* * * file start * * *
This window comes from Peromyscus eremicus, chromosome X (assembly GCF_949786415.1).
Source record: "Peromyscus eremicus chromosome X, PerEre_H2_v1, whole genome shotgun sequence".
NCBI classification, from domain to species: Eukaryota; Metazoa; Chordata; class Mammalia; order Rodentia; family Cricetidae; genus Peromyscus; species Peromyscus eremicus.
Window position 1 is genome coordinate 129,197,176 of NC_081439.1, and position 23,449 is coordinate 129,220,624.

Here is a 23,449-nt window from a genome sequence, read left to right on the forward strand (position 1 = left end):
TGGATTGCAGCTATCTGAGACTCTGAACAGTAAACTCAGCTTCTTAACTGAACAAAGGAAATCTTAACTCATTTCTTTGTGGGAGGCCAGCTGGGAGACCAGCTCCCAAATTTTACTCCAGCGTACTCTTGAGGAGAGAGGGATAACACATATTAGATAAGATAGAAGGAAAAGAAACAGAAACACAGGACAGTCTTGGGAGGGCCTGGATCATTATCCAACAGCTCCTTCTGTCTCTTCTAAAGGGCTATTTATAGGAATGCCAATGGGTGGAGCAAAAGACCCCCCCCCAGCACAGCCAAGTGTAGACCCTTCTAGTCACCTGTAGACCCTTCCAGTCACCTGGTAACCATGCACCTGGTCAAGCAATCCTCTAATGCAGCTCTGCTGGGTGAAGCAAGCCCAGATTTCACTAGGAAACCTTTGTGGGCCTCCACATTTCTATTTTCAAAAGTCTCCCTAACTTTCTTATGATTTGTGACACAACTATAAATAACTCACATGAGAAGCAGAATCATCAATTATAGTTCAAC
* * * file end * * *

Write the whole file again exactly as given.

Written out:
This window comes from Peromyscus eremicus, chromosome X (assembly GCF_949786415.1).
Source record: "Peromyscus eremicus chromosome X, PerEre_H2_v1, whole genome shotgun sequence".
NCBI classification, from domain to species: Eukaryota; Metazoa; Chordata; class Mammalia; order Rodentia; family Cricetidae; genus Peromyscus; species Peromyscus eremicus.
Window position 1 is genome coordinate 129,197,176 of NC_081439.1, and position 23,449 is coordinate 129,220,624.

Here is a 23,449-nt window from a genome sequence, read left to right on the forward strand (position 1 = left end):
TGGATTGCAGCTATCTGAGACTCTGAACAGTAAACTCAGCTTCTTAACTGAACAAAGGAAATCTTAACTCATTTCTTTGTGGGAGGCCAGCTGGGAGACCAGCTCCCAAATTTTACTCCAGCGTACTCTTGAGGAGAGAGGGATAACACATATTAGATAAGATAGAAGGAAAAGAAACAGAAACACAGGACAGTCTTGGGAGGGCCTGGATCATTATCCAACAGCTCCTTCTGTCTCTTCTAAAGGGCTATTTATAGGAATGCCAATGGGTGGAGCAAAAGACCCCCCCCCAGCACAGCCAAGTGTAGACCCTTCTAGTCACCTGTAGACCCTTCCAGTCACCTGGTAACCATGCACCTGGTCAAGCAATCCTCTAATGCAGCTCTGCTGGGTGAAGCAAGCCCAGATTTCACTAGGAAACCTTTGTGGGCCTCCACATTTCTATTTTCAAAAGTCTCCCTAACTTTCTTATGATTTGTGACACAACTATAAATAACTCACATGAGAAGCAGAATCATCAATTATAGTTCAAC